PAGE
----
12. Straighten Out – non-album B-side of "Something Better Change" – a July 1977 UK 7" single on United Artists UP 36277
13. In The Shadows - non-album B-side of "No More Heroes" – a September 1977 UK 7" single on United Artists UP 36300
14. 5 Minutes
15. Rok It To The Moon
Tracks 14 and 15 are the non-album A&B-sides of a January 1978 UK 7" single on United Artists UP 36350
16. No More Heroes (Edit) – a September 1977 UK 7" single 1-Side PROMO on United Artists FREE 8 sent out to UK DJs. The standard single is 3:25 minutes, this version is 2:58 minutes
THE STRANGLERS were:
HUGH CORNWELL – Guitar and Vocals
JEAN JACQUES BURNEL – Bass and Vocals
DAVE GREENFIELD – Keyboards
JET BLACK – Drums and Percussion
DAVID BUCKLEY – author of the band's official biography "No Mercy" published in 1997 by Hodder – has helmed the extremely detailed liner notes from Page 6 to 21 with the rest of the pages filled in by album artwork (rat looking up out of the wreath), photos of the band live, lyrics (including the non-album singles), a picture sleeve for "Something Better Change" and the usual original LP/CD reissue credits. It's very nicely done although it's obvious that diehard fans buying all seven CDs will be yawning at the repetition of liner-notes info and its odd that no-one involved with the reissue thought to feature the 1-sided UK promo of the "No More Heroes" as a picture/rarity (the album’s most famous song isn’t pictured as a single anywhere in the booklet).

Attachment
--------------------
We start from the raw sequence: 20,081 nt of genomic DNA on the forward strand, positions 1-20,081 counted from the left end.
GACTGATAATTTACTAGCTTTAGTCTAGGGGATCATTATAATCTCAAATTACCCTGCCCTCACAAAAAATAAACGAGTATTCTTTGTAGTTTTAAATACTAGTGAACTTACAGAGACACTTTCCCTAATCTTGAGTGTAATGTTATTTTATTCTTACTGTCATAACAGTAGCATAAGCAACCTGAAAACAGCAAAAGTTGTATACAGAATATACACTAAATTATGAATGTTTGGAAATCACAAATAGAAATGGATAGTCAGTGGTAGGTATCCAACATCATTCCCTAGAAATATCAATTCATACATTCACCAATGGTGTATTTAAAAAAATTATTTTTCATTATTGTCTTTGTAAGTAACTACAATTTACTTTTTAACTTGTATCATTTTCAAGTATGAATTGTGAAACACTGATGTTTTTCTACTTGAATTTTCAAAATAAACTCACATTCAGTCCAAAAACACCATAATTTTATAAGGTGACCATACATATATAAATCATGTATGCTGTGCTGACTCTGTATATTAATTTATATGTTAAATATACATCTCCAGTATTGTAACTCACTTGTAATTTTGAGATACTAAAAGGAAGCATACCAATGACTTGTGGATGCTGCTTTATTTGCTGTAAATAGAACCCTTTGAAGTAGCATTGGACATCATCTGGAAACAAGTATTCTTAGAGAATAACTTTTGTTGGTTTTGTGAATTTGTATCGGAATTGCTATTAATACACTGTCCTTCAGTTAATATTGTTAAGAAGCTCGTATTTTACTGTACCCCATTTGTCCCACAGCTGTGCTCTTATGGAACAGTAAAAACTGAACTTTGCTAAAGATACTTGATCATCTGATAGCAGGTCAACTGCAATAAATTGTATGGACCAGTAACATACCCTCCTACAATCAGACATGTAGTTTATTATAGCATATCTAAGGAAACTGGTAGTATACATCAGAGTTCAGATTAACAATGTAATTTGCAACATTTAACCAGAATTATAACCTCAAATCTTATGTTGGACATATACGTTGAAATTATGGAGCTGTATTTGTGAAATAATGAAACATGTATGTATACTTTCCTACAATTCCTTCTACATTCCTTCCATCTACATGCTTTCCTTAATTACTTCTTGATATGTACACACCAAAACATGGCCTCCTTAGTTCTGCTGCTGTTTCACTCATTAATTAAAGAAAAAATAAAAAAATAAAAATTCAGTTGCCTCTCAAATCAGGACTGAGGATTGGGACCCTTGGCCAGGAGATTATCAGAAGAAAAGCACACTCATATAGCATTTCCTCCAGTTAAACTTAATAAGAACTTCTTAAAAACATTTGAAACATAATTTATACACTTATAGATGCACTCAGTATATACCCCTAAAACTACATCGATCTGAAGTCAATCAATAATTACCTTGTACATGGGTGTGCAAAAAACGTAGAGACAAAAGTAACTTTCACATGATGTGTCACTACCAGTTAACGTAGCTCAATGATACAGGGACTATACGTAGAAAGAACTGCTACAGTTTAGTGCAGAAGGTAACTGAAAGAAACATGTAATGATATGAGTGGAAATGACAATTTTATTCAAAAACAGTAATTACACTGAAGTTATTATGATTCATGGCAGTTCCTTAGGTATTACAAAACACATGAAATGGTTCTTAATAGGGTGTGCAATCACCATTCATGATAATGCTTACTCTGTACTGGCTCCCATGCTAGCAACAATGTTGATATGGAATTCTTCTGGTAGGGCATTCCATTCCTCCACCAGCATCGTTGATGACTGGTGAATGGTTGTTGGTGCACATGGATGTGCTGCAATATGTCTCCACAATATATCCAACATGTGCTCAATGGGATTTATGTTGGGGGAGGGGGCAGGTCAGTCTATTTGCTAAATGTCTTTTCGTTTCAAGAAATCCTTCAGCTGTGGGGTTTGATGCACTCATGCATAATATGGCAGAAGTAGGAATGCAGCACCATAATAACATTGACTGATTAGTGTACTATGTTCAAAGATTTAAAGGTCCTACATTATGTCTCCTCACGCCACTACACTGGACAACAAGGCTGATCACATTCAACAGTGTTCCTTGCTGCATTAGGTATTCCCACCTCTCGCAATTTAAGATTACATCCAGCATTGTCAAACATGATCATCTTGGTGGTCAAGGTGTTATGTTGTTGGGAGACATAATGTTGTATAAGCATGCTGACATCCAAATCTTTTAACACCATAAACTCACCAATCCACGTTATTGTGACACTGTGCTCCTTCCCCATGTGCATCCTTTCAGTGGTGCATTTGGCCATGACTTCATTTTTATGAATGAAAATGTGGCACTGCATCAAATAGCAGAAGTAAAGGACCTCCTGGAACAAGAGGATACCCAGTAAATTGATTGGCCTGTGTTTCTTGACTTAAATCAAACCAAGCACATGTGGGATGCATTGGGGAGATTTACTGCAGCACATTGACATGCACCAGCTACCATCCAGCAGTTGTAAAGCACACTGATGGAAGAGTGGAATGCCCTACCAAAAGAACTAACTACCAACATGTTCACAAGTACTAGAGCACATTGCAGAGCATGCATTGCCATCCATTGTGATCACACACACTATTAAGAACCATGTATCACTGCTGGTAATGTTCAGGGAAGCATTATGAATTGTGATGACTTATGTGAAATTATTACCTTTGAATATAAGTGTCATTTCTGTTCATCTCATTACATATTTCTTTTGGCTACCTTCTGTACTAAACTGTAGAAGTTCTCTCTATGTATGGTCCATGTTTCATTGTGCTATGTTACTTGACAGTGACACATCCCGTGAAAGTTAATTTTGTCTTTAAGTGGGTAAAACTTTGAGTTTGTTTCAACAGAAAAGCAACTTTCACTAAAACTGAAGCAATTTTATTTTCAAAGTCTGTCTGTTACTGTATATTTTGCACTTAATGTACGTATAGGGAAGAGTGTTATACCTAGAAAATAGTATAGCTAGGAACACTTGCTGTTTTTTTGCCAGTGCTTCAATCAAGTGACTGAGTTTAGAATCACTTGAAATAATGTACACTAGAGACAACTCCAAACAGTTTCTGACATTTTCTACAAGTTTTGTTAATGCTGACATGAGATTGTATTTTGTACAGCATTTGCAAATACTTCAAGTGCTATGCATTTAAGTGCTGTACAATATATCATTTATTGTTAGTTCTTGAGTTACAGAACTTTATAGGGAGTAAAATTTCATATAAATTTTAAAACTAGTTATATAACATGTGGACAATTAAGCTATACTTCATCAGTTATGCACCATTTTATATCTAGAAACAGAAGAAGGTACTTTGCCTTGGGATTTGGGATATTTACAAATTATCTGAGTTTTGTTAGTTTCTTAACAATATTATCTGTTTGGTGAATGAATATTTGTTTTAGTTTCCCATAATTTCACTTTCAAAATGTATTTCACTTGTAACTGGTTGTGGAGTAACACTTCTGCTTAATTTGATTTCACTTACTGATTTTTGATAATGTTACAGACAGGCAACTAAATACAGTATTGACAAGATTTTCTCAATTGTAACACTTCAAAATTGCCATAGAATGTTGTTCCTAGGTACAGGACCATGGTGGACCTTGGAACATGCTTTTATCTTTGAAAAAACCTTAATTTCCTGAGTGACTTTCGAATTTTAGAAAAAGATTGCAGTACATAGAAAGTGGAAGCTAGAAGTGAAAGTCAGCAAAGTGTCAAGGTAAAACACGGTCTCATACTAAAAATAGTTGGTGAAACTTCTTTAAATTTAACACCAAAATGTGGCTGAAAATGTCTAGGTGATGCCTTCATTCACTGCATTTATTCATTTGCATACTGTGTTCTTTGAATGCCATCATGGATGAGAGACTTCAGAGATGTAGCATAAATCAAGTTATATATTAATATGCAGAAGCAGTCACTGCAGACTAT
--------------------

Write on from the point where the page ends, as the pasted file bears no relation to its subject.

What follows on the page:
But the Audio is fabulous (a Peter Mew Remaster), the price appears to be pitched at mid-price (less than nine quid and cheaper still if you look around) and it's frankly so good to see these underrated gems out there again in digital-land (they haven’t been available as Remasters since November 2001). Let’s get to the school Mam and controlling promiscuity after hours...
If the April 1977 "Rattus Norvegicus" debut album was a grubby and grimy skirt-grabber (look at all them peaches Jean) – the IV boys became even more sleazoid with LP number two - released only five months later in what was to be Punk’s most explosive year. The single "No More Heroes" was a monster – an anthem of the British New Wave and pummelled the album up the UK LP charts into No. 2 – two places better than the debut. There were few bands using the offensive word gollywog in a chorus – yet when The Stranglers do so - they come at you with a righteous anger felt by the disenfranchised as the Pimpo character in their pumping song makes them feel used and abused. The Audio is fantastic and when it then kicks into "Bitching" you can already hear that their songwriting was on fire – a killer tune that a clever ‘gospel truth’ chorus.
A huge Bass opens the so-cool "Dead Ringer" followed immediately by treated guitars that still sound exciting and fresh like Television and their masterpiece "Marquee Moon" (and don’t ask me what a conkeroonee stringer is?). From out of town, Dagenham Dave works the scaffolding during the day, spending his big bucks on drugs at night only to lose himself amidst the city creeps. Jean gives it some mock-German vocals on the uncomfortable "Bring On The Nubiles" – a tune where you feel the band is just a little too smarty pants for their own good. Better is the Side 1 finisher and obvious single - "Something Better Change" where the IV are impatient (ain’t got time to wait) and won’t mind sticking their fingers up your nose to get what they want.